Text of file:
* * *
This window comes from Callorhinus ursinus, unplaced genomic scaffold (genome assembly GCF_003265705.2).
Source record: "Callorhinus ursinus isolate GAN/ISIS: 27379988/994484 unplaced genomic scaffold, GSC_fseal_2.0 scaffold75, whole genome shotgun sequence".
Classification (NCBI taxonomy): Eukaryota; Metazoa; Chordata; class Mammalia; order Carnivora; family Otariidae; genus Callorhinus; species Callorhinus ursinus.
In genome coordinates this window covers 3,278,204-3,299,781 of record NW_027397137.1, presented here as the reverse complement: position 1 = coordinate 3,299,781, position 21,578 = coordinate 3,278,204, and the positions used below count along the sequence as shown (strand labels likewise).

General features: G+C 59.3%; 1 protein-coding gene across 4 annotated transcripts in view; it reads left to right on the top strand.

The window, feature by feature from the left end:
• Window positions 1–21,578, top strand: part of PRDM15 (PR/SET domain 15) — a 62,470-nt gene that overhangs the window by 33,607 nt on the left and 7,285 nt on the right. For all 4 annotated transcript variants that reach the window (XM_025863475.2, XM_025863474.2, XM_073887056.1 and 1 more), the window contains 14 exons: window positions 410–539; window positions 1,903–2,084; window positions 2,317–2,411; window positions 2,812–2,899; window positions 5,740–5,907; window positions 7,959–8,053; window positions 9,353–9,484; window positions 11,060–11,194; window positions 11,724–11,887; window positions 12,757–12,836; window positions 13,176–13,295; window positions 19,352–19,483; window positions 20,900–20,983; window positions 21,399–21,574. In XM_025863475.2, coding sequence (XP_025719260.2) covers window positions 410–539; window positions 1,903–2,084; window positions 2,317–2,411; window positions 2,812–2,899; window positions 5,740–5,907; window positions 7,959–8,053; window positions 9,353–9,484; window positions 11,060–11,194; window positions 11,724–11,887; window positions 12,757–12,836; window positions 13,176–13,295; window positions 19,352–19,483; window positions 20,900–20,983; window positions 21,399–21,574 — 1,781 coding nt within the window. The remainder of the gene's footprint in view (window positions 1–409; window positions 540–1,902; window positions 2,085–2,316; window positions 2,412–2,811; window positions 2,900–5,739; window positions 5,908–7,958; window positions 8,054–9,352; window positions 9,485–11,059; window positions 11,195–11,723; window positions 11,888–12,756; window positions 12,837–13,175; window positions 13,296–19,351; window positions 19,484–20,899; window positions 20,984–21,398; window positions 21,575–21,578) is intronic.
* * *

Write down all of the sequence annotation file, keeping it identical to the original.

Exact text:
This window comes from Callorhinus ursinus, unplaced genomic scaffold (genome assembly GCF_003265705.2).
Source record: "Callorhinus ursinus isolate GAN/ISIS: 27379988/994484 unplaced genomic scaffold, GSC_fseal_2.0 scaffold75, whole genome shotgun sequence".
Classification (NCBI taxonomy): Eukaryota; Metazoa; Chordata; class Mammalia; order Carnivora; family Otariidae; genus Callorhinus; species Callorhinus ursinus.
In genome coordinates this window covers 3,278,204-3,299,781 of record NW_027397137.1, presented here as the reverse complement: position 1 = coordinate 3,299,781, position 21,578 = coordinate 3,278,204, and the positions used below count along the sequence as shown (strand labels likewise).

General features: G+C 59.3%; 1 protein-coding gene across 4 annotated transcripts in view; it reads left to right on the top strand.

The window, feature by feature from the left end:
• Window positions 1–21,578, top strand: part of PRDM15 (PR/SET domain 15) — a 62,470-nt gene that overhangs the window by 33,607 nt on the left and 7,285 nt on the right. For all 4 annotated transcript variants that reach the window (XM_025863475.2, XM_025863474.2, XM_073887056.1 and 1 more), the window contains 14 exons: window positions 410–539; window positions 1,903–2,084; window positions 2,317–2,411; window positions 2,812–2,899; window positions 5,740–5,907; window positions 7,959–8,053; window positions 9,353–9,484; window positions 11,060–11,194; window positions 11,724–11,887; window positions 12,757–12,836; window positions 13,176–13,295; window positions 19,352–19,483; window positions 20,900–20,983; window positions 21,399–21,574. In XM_025863475.2, coding sequence (XP_025719260.2) covers window positions 410–539; window positions 1,903–2,084; window positions 2,317–2,411; window positions 2,812–2,899; window positions 5,740–5,907; window positions 7,959–8,053; window positions 9,353–9,484; window positions 11,060–11,194; window positions 11,724–11,887; window positions 12,757–12,836; window positions 13,176–13,295; window positions 19,352–19,483; window positions 20,900–20,983; window positions 21,399–21,574 — 1,781 coding nt within the window. The remainder of the gene's footprint in view (window positions 1–409; window positions 540–1,902; window positions 2,085–2,316; window positions 2,412–2,811; window positions 2,900–5,739; window positions 5,908–7,958; window positions 8,054–9,352; window positions 9,485–11,059; window positions 11,195–11,723; window positions 11,888–12,756; window positions 12,837–13,175; window positions 13,296–19,351; window positions 19,484–20,899; window positions 20,984–21,398; window positions 21,575–21,578) is intronic.